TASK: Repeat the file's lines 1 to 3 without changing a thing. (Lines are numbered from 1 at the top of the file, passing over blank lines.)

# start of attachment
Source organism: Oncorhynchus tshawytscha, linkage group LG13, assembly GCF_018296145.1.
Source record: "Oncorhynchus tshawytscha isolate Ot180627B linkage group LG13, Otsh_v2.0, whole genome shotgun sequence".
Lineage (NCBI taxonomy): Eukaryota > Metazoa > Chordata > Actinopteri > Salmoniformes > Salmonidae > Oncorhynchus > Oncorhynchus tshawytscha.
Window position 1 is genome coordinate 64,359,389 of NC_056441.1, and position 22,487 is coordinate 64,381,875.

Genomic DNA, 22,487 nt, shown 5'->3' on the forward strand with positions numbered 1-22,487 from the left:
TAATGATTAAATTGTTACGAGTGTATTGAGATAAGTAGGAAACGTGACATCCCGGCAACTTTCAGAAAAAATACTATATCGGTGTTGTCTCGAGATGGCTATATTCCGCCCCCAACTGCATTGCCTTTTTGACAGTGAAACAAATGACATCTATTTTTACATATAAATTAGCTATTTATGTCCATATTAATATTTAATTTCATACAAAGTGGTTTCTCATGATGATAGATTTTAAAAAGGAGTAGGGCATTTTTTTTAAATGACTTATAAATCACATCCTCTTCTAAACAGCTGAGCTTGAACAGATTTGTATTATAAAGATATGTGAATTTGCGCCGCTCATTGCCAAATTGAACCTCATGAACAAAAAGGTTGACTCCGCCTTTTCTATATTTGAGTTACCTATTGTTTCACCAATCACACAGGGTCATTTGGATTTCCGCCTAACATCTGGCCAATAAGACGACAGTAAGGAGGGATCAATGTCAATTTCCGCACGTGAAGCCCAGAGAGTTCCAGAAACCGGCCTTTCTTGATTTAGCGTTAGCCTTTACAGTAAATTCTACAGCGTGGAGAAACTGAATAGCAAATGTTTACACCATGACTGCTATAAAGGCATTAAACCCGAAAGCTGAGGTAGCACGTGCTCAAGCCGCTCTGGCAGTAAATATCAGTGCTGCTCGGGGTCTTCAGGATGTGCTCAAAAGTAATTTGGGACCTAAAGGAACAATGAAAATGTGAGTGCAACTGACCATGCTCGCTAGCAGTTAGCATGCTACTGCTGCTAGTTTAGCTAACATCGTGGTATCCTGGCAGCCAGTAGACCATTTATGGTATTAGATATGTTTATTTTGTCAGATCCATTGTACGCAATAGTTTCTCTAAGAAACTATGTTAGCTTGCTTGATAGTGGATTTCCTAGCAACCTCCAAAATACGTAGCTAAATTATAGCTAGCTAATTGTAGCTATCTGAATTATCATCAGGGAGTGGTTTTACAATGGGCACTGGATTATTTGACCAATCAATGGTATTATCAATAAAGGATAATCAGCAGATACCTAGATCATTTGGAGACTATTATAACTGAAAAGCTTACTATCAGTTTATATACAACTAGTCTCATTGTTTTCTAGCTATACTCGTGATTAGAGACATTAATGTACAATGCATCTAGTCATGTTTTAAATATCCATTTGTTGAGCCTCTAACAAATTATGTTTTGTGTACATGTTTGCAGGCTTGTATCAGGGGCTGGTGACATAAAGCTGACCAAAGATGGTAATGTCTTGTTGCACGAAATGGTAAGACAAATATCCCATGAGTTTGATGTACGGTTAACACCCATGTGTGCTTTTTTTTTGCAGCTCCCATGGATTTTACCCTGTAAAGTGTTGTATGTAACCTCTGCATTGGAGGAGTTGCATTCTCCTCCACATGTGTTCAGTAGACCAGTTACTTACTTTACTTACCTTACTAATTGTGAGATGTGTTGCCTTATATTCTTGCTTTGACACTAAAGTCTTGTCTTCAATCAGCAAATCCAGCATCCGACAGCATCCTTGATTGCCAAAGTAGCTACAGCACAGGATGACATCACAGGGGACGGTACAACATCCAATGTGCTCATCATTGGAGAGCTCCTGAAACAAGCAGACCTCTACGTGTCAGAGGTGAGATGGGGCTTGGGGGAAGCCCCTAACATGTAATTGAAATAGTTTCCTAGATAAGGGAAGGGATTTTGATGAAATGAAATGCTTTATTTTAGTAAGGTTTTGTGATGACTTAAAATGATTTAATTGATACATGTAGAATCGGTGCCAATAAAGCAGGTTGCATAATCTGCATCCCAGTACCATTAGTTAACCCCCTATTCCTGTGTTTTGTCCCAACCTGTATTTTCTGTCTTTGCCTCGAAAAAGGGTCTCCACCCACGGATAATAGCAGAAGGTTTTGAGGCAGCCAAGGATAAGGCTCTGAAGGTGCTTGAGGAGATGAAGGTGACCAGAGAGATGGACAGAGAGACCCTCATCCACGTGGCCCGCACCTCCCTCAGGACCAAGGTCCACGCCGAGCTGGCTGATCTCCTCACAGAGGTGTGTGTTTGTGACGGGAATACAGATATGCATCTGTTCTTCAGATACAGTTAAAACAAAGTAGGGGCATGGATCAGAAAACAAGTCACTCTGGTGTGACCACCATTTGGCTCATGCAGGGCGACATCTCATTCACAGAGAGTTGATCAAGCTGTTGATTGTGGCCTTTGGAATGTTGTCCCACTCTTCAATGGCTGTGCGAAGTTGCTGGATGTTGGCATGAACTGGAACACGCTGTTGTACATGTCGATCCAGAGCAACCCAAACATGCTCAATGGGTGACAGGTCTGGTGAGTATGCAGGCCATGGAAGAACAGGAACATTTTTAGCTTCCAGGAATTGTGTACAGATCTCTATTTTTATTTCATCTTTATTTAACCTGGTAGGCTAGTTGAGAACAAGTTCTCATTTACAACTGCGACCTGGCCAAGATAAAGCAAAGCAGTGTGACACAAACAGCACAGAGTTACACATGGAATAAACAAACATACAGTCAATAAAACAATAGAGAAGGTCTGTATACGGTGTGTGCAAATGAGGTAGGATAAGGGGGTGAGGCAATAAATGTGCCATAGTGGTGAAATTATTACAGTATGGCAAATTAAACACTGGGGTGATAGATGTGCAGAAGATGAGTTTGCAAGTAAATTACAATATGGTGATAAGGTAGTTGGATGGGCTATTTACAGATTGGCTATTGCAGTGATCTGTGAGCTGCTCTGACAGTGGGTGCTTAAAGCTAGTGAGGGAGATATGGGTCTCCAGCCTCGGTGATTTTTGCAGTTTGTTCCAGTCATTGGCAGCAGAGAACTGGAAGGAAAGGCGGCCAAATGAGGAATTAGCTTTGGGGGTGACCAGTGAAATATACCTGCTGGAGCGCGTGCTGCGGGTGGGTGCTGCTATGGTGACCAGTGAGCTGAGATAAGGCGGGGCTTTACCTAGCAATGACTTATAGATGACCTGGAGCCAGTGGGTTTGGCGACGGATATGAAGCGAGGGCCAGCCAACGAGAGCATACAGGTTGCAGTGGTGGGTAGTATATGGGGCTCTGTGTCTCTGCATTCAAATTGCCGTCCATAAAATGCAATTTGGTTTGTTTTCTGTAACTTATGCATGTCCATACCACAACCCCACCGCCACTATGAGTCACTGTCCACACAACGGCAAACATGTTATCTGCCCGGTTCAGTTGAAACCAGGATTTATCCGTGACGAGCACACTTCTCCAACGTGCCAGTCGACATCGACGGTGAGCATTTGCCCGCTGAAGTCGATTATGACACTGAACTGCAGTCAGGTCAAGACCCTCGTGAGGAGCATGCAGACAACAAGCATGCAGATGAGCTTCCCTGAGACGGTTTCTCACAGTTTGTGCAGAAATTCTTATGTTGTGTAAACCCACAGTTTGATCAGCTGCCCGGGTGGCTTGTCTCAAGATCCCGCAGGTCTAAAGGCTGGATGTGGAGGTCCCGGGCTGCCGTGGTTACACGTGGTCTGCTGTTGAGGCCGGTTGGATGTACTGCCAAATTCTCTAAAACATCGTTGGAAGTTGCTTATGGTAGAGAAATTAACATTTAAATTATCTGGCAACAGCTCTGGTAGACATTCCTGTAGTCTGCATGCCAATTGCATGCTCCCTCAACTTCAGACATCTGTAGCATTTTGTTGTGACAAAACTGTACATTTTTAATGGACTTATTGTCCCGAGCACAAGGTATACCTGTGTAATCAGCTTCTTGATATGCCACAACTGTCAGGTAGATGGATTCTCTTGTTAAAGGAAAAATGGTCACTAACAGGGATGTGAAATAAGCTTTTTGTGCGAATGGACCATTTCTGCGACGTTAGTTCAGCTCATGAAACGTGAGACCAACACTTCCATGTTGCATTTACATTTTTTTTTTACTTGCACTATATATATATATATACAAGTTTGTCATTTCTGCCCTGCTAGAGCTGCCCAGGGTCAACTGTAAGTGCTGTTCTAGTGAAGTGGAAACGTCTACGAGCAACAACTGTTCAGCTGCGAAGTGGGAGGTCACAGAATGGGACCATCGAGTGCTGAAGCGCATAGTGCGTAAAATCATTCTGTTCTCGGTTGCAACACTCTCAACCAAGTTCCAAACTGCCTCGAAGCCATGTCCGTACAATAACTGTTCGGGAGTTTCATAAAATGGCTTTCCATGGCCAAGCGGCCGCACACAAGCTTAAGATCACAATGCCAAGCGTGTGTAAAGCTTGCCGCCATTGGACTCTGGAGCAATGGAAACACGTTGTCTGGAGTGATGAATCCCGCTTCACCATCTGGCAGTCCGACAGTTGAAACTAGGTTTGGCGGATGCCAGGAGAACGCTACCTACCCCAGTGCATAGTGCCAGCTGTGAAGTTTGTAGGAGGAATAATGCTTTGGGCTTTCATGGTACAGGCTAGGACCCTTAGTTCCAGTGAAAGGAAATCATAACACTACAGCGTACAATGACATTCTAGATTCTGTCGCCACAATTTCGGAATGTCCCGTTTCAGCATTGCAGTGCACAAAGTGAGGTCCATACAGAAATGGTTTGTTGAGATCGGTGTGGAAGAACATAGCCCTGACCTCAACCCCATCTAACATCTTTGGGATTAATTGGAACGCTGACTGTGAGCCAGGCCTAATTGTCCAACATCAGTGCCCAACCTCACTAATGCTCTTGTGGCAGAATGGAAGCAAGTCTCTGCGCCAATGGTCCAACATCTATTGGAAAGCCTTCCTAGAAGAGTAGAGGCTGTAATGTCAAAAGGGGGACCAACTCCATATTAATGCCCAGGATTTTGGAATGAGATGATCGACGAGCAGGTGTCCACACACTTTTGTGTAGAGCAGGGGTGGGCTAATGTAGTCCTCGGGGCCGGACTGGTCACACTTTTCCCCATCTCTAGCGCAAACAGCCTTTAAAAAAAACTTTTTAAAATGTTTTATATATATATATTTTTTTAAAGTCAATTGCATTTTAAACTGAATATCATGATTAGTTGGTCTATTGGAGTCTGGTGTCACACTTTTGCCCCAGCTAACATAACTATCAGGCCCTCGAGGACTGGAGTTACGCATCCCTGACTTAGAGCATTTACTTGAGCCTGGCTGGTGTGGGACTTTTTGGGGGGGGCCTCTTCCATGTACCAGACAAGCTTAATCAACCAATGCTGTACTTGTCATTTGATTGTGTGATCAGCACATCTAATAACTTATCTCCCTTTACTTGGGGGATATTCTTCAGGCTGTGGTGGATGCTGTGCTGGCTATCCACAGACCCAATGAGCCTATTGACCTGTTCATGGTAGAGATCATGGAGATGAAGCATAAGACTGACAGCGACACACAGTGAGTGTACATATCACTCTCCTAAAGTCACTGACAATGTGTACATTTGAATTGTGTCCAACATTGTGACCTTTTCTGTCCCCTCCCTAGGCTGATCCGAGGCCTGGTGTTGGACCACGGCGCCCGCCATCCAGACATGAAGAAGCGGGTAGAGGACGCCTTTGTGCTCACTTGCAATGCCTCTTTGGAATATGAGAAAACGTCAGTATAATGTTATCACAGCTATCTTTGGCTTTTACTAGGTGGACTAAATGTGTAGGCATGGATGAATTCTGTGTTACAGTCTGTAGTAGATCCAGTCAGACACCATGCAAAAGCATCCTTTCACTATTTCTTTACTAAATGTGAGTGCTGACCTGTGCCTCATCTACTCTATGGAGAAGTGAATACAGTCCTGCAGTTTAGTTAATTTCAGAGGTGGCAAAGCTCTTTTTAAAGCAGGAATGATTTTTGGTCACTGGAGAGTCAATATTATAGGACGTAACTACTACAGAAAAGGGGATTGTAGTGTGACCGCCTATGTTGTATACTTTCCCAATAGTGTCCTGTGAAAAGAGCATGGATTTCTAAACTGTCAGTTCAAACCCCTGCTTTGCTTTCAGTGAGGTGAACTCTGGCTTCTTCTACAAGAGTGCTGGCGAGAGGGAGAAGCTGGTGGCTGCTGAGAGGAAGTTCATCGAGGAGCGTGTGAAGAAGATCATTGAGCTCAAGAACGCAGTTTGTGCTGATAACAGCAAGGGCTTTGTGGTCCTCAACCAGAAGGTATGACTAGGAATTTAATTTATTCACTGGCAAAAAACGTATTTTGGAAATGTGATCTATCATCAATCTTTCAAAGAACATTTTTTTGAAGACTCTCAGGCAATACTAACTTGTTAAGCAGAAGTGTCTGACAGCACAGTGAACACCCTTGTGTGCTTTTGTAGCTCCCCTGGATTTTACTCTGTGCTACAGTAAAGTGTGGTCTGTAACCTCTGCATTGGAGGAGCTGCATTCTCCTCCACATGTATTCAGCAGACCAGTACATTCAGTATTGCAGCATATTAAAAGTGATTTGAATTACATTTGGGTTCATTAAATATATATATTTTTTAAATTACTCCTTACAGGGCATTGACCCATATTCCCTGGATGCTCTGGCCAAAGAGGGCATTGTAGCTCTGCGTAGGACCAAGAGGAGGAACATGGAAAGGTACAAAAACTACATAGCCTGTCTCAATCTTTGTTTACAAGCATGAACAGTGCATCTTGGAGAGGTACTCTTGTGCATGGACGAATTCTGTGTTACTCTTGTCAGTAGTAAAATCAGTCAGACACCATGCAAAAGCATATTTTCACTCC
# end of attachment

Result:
Source organism: Oncorhynchus tshawytscha, linkage group LG13, assembly GCF_018296145.1.
Source record: "Oncorhynchus tshawytscha isolate Ot180627B linkage group LG13, Otsh_v2.0, whole genome shotgun sequence".
Lineage (NCBI taxonomy): Eukaryota > Metazoa > Chordata > Actinopteri > Salmoniformes > Salmonidae > Oncorhynchus > Oncorhynchus tshawytscha.